If you’d like to read a little more about our adventure in Phnom Penh here is the original blog post I wrote at the time. Tomorrow it’s back to the old theatre trips and reminiscences of shows I saw in 1976-77. Stay safe!
Our early morning flight from Vientiane to Luang Prabang was courtesy of Lao Airlines. To be fair, they don’t have a great reputation, and just a few months after we flew with them, one of their aircraft was involved in a crash with no survivors. There didn’t seem anything particularly wrong with our flight, although it was delayed, which gave me time to take this amusing photograph of a sign that encourages you to keep the toilets clean at Vientiane airport. Let’s just say, it’s not an airport where you’d choose to linger.
Driving to the hotel, the auguries were good. The town has a lovely relaxed atmosphere, like a Buddhist version of a clean mountain spa, with good walks, lots of temples and plenty of places for après ski. We couldn’t wait to investigate. Our hotel was the Xiengthong Palace, and entering it felt like heaven. It was such a beautiful sunny day anyway, and the place looked fabulous. The rooms are beautiful, the staff are friendly and the restaurant, the “Kitchen by the Mekong”, is just superb. A perfect place to dine on the terrace overlooking the river, with exquisite food and immaculate service – that highly sought after blend of politeness and friendliness that many attempt but few achieve.
We did a little independent recce before our guide, KL, came to take us on our afternoon tour. Luang Prabang feels like a wealthy, well-to-do village. It’s like a Lao Cotswolds, except that everywhere you walk you see groups of novice monks. We were instantly entranced with this beautiful place as we wandered about, and decided that this was definitely a place to come back to. We had to find somewhere for lunch, and we discovered the Tamnak Lao, which had some free places upstairs, not on the balcony (which looked really nice) but inside. Although we lost out on the view, it was still very comfortable and the food was great. I particularly relished my thirst quenching bottle of Beerlao.
Our afternoon jaunt started with a visit to the National Museum. It’s a stunning complex, with its opulent highlight being the Wat Ho Pha Bang, built to house the most sacred of the town’s religious icons, the Pha Bang. Its reconstruction had only been recently completed a short time before we were there which is probably why it looked so beautiful. The generous daubings of gold on a rich red background are enough to make Laurence Llewellyn-Bowen jealous. The complex also houses inter alia the Royal Ballet theatre and a statue of King Sisavang Vong. From the Wat Ho Pha Bang you take a stately walk down the broad path that leads to the National Museum itself, which features French and Lao architectural styles and royal apartments. Sadly they don’t let you take photographs, so you’ll just have to imagine it. To be honest, a lot of the exhibits were a bit on the – dare I say it – boring side.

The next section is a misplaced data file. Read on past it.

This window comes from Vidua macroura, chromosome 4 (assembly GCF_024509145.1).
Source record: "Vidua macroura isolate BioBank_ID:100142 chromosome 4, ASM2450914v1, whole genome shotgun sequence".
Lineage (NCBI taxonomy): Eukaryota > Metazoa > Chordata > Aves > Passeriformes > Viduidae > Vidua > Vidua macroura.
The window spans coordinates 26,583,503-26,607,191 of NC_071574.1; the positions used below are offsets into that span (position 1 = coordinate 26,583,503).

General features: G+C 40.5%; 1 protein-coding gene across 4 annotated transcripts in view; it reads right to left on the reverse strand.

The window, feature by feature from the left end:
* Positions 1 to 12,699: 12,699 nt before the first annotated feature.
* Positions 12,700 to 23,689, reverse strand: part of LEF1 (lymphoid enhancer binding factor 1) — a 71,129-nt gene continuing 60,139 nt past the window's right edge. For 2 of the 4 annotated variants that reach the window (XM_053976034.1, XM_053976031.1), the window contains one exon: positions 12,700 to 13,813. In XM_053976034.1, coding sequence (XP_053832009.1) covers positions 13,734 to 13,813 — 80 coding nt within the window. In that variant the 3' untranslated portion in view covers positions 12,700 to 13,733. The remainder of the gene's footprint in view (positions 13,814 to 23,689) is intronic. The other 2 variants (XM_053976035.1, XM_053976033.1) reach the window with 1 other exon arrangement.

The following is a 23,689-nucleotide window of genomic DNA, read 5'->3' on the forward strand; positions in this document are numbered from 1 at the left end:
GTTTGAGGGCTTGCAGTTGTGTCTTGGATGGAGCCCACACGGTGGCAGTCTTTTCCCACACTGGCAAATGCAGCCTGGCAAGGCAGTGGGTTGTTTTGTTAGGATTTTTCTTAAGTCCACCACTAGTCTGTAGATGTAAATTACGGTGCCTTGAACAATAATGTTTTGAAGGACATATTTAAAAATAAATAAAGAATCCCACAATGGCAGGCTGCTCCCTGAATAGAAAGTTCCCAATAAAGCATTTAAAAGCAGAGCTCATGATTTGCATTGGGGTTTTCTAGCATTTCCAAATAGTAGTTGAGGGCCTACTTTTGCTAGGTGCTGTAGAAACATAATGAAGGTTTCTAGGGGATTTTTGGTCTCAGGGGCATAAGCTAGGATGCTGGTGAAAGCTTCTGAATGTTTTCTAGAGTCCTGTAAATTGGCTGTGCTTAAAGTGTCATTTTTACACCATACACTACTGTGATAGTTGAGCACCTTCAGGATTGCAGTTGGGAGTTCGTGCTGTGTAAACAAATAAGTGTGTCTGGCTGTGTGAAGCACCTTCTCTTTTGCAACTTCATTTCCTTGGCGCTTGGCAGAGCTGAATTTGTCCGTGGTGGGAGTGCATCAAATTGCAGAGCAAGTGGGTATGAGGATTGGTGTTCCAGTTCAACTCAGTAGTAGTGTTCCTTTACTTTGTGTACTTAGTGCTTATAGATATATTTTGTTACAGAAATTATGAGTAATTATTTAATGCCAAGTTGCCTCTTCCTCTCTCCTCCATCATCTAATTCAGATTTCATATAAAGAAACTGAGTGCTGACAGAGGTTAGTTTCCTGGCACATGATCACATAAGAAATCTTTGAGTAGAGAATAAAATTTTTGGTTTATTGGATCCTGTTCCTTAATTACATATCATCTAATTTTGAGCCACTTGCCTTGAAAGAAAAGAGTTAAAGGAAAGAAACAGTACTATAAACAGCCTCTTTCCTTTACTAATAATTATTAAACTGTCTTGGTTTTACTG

To take a break from the lavish religious buildings, we then visited the Ock Pop Tock weaving centre. Here you can see the traditional textile work of the Lao people created by modern artisans as well as watching them at work. You can also meet the silkworms, which is always an enjoyable, if slightly itchy, experience, as they wriggle and munch their way through their mulberry leaves getting fatter and producing more silk. Ock Pop Tock’s products are lovely, and it’s a great setting, but we thought it was all a bit on the expensive side.
Back to Luang Prabang, our final visit of the day was to Wat Xieng Thong, a magnificent monastery with several highly decorative outbuildings, which feature mosaics on the external walls, depicting Buddhist scriptures. Despite some scaffolding inside, it’s still a fascinating place to walk around, and I found the boats, in the form of nagas, particularly interesting. Many of the Lao kings were crowned here in the ordination hall. It’s also got the most elaborate gong you’ve ever seen in your life – J Arthur Rank, eat your heart out.
After a much needed rest, we had dinner at the Kitchen by the Mekong. Mrs Chrisparkle’s concerns for a gluten-free meal were easily put to rest by the chef coming out to meet us and to discuss her precise requirements. That’s what I call service. Dinner took the form of a multi-coursed banquet, and it was sumptuous. Afterwards we decided to stroll back into town again to see if we could find a suitable watering hole for late night wining – the dining had already been catered for. By night the town is brightly lit with fairy lights and warm glows emanating from bars and restaurants. A nearby restaurant parked vintage cars outside its doors, just because it could, to make it look cool. I think they moved them again in the morning. We then discovered the Opera House Wine Bar, amusingly named as I don’t think there’s an opera house anywhere near. But the wine was classy and the atmosphere welcoming. We loved it. A fantastic place to people-watch and while away the final hours of the evening.